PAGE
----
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GVSU receives federal grant to help fill talent gap in Kent, Muskegon counties

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Posted at 10:55 AM, Aug 31, 2021
and last updated 2021-08-31 10:55:56-04

ALLENDALE, Mich. — Grand Valley State University received a new $1.2 million federal grant to help increase the number of adults in Kent and Muskegon counties who pursue post-secondary education or vocational training.

The five-year grant from the U.S. Department of Education will open the GVSU Laker Educational Opportunity Center, a TRIO program providing financial and academic assistance to adults who want to enter or continue a postsecondary education program, according to a news release Tuesday.

President Philomena V. Mantella says the center fits the university’s mission of lifelong learning and aligns with Gov. Gretchen Whitmer’s goal of increasing the number of Michiganders who have college degrees.

“The Laker Educational Opportunity Center will help adults in Kent and Muskegon counties break down the barriers to their career success,” Mantella said. “Its impact on West Michigan’s economy will be almost immediate as participants will fill jobs and increase the area’s productivity.”

Nykia Gaines, assistant vice president for federal TRIO programs, said 850 adults will be served every year throughout the grant period.

“Ideal” participants are 19 years old or older, from an underrepresented population and would be first in their families to attend college.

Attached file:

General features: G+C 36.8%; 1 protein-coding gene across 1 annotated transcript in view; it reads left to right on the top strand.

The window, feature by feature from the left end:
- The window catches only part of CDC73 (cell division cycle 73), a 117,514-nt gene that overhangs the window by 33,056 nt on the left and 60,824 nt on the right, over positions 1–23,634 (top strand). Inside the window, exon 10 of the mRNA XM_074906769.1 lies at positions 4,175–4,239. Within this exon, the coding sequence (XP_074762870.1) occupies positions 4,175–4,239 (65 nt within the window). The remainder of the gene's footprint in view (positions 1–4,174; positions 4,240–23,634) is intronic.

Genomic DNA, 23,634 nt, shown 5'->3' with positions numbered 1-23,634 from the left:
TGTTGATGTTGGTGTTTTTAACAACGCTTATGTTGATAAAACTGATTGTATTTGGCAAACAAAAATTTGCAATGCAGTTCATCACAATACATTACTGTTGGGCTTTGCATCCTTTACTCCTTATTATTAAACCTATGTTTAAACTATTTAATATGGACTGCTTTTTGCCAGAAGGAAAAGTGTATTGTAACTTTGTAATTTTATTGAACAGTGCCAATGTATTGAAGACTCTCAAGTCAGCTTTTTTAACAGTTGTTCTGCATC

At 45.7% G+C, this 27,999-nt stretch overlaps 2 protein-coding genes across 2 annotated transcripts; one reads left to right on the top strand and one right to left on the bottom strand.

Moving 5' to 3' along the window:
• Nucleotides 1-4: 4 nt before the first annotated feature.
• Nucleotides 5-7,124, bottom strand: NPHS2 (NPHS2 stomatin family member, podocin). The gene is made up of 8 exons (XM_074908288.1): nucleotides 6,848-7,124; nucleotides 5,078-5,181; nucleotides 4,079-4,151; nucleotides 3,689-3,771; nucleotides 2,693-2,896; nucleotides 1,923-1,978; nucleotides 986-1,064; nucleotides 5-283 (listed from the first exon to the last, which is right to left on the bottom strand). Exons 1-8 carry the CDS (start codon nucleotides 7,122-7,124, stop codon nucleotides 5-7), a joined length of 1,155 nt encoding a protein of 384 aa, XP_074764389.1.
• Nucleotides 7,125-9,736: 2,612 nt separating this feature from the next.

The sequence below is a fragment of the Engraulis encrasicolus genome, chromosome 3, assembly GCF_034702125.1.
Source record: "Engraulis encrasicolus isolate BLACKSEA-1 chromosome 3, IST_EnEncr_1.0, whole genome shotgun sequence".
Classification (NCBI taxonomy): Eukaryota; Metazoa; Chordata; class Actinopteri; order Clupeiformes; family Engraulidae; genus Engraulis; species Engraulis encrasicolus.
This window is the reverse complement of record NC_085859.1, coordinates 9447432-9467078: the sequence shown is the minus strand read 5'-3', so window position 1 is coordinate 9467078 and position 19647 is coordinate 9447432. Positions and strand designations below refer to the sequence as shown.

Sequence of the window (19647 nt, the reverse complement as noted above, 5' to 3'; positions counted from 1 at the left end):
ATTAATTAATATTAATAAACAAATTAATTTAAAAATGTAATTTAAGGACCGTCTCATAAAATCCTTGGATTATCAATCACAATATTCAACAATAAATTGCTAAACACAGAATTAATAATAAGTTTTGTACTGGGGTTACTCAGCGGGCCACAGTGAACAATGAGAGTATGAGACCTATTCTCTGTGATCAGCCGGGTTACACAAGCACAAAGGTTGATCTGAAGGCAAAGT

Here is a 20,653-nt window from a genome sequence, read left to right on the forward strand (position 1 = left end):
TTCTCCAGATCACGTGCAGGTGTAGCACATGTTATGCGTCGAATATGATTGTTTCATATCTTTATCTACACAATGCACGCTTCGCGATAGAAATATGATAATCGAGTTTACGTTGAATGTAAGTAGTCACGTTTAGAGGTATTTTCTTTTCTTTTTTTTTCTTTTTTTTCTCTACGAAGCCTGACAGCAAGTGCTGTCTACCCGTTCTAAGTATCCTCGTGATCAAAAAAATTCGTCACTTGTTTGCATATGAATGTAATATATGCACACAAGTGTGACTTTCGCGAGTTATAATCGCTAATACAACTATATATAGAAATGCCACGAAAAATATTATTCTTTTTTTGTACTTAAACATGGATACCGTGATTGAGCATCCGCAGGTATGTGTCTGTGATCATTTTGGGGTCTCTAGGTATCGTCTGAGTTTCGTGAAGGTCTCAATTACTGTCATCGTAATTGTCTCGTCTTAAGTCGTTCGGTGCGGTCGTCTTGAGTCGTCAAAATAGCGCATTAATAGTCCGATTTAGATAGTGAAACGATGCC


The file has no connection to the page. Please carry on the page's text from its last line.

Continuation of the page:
Three staff members will be hired to operate the center, Gaines said, and it is expected to open later this fall.

“We have committed partners in Kent and Muskegon counties who will support us as we recruit individuals and get the word out about the resources the Laker EOC will provide,” Gaines said.

Services provided will include financial literacy training, assistance with postsecondary admission and financial applications, career assessments and field trips to area businesses.

B. Donta Truss, vice president for enrollment development and educational outreach, said this is the eighth TRIO program at Grand Valley.

He said these eight programs create an “astounding” cadre of support for first-generation students in West Michigan and demonstrates that Grand Valley is “highly focused on creating lifetime learning opportunities, empowered education and educational equity.”

“The TRIO programs, starting in middle school, expand access to higher education for people who though it was unattainable,” Truss said. “Staff hired for the Laker EOC will be trained to understand the unique needs of adults and get them on a successful path. This program will be a vital pipeline to opportunity, serving nontraditional adult students and displaced workers.”

In Kent County, 34% of residents age 25 and older have a bachelor’s degree or higher, and in Muskegon County that number is 20%, based on 2019 statistics.

Ken James, director of inclusion for the Grand Rapids Chamber, said the Laker EOC will also help fill the talent gap in Kent County.

“There is no question that the issue of the next decade is talent,” James said. “We are thrilled to learn GVSU has received federal funding to implement programming that will ultimately increase the talent pool for Kent and Muskegon counties. We are confident this will have a long-term impact on how we emerge from the pandemic as a region.”

Dale Nesbary, president of Muskegon Community College, also praised the plan.

“Muskegon Community College and GVSU are committed to providing our region with needed talent, particularly as we move forward from the COVID-19 pandemic,” Nesbary said. “MCC is gratified that Grand Valley has secured substantial federal funding to again lead in this regard.”